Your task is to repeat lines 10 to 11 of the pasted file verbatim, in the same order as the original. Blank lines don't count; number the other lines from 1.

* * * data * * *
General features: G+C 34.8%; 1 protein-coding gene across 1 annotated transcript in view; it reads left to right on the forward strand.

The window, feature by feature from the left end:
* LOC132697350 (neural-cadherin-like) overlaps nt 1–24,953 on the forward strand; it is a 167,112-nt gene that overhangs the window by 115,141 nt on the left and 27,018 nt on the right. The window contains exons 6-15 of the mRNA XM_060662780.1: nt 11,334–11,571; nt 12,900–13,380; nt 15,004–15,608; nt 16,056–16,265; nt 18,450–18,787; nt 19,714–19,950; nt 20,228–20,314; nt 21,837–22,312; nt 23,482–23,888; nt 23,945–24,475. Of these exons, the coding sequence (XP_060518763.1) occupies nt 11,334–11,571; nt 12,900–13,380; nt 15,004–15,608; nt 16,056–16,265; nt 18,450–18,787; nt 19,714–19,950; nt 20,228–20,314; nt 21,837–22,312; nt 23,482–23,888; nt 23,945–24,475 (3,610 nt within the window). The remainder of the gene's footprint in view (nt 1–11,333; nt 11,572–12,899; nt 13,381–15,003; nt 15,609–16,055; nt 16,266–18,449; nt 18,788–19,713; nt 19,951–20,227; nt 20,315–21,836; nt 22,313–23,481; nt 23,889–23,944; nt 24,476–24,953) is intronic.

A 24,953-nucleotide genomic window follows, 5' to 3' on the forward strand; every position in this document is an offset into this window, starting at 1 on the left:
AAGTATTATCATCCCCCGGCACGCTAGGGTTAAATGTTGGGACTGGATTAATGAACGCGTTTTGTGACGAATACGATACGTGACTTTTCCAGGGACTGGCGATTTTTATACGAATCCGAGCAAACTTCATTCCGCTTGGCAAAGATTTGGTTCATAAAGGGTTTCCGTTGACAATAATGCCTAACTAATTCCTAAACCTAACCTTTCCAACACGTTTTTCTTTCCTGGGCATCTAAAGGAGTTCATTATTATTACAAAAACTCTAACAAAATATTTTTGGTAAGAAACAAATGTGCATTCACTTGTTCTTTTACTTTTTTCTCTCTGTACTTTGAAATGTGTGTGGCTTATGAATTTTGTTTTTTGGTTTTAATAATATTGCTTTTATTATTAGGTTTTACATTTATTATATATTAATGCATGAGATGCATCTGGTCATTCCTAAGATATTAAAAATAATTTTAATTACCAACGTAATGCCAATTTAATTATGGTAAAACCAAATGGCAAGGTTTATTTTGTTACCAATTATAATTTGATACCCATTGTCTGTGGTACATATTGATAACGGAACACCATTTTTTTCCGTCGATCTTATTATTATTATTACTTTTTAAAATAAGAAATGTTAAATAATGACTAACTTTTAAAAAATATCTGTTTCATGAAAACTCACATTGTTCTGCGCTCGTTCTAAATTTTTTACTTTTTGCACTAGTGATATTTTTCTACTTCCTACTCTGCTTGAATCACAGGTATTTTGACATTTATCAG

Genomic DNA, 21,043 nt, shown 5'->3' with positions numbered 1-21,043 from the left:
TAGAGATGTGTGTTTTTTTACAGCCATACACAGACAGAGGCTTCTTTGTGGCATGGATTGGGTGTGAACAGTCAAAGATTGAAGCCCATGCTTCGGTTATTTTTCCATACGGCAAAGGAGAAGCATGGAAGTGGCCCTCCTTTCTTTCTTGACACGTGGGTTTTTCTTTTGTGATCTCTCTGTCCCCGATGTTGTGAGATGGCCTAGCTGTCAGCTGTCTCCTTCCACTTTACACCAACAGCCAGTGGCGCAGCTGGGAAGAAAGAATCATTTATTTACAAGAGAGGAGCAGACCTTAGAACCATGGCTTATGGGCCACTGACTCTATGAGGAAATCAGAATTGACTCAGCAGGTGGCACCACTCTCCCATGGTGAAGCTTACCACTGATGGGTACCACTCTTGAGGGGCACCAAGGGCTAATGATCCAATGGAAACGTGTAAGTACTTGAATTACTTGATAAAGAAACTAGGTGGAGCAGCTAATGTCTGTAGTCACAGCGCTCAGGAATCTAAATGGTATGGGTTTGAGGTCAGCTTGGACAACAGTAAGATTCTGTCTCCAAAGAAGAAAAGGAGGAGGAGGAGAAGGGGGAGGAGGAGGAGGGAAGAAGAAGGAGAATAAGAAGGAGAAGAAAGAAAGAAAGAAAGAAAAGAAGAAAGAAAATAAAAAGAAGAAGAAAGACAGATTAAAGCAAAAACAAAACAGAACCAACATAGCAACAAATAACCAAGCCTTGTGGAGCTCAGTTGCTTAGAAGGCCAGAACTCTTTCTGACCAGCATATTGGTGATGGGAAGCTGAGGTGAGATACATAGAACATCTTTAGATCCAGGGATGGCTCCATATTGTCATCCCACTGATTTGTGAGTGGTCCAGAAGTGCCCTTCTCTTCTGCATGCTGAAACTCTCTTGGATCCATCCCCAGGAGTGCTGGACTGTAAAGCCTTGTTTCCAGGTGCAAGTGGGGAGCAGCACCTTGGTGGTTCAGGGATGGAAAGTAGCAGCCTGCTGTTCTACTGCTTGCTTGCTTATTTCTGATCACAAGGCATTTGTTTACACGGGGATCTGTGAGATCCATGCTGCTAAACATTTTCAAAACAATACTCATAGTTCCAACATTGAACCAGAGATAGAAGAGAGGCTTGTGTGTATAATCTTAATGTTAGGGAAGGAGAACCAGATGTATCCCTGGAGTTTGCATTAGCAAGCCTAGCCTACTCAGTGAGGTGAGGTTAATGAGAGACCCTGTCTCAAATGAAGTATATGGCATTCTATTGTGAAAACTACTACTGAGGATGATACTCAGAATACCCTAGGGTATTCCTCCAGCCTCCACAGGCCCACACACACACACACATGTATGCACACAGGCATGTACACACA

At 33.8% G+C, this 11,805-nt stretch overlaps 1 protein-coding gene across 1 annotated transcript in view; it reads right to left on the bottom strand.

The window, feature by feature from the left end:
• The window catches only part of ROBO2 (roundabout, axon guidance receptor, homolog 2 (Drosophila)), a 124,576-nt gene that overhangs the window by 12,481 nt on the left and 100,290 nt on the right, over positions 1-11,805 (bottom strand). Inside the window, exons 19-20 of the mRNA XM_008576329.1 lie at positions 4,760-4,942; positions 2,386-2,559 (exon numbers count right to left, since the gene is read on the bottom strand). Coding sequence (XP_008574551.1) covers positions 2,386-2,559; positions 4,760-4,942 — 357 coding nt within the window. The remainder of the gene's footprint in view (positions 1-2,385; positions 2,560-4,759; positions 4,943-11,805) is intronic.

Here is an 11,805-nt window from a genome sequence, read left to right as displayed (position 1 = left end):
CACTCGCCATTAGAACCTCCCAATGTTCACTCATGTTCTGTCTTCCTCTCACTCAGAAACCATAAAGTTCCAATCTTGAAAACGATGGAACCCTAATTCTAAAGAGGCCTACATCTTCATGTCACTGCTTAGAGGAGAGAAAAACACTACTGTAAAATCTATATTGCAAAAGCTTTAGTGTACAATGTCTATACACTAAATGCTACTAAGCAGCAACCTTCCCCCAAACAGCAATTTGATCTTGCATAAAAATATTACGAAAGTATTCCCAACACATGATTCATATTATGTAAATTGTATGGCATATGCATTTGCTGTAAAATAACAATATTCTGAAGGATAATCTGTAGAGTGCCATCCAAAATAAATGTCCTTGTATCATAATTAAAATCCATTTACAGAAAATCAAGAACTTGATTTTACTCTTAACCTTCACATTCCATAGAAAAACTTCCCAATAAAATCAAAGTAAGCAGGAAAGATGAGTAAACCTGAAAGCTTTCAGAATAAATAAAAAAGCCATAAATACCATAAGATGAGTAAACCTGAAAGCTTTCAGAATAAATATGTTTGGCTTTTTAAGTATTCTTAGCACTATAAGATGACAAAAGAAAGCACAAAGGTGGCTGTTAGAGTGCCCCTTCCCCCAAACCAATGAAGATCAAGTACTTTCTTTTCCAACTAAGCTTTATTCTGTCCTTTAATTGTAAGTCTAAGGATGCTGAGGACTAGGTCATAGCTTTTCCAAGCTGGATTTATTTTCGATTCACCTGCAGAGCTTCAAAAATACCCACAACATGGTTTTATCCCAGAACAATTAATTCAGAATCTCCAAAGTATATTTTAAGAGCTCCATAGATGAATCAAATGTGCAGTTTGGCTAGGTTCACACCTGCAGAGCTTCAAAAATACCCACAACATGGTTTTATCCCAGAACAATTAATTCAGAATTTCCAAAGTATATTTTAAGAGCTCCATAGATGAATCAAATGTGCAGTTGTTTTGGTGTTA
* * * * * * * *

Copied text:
• The window catches only part of ROBO2 (roundabout, axon guidance receptor, homolog 2 (Drosophila)), a 124,576-nt gene that overhangs the window by 12,481 nt on the left and 100,290 nt on the right, over positions 1-11,805 (bottom strand). Inside the window, exons 19-20 of the mRNA XM_008576329.1 lie at positions 4,760-4,942; positions 2,386-2,559 (exon numbers count right to left, since the gene is read on the bottom strand). Coding sequence (XP_008574551.1) covers positions 2,386-2,559; positions 4,760-4,942 — 357 coding nt within the window. The remainder of the gene's footprint in view (positions 1-2,385; positions 2,560-4,759; positions 4,943-11,805) is intronic.

Here is an 11,805-nt window from a genome sequence, read left to right as displayed (position 1 = left end):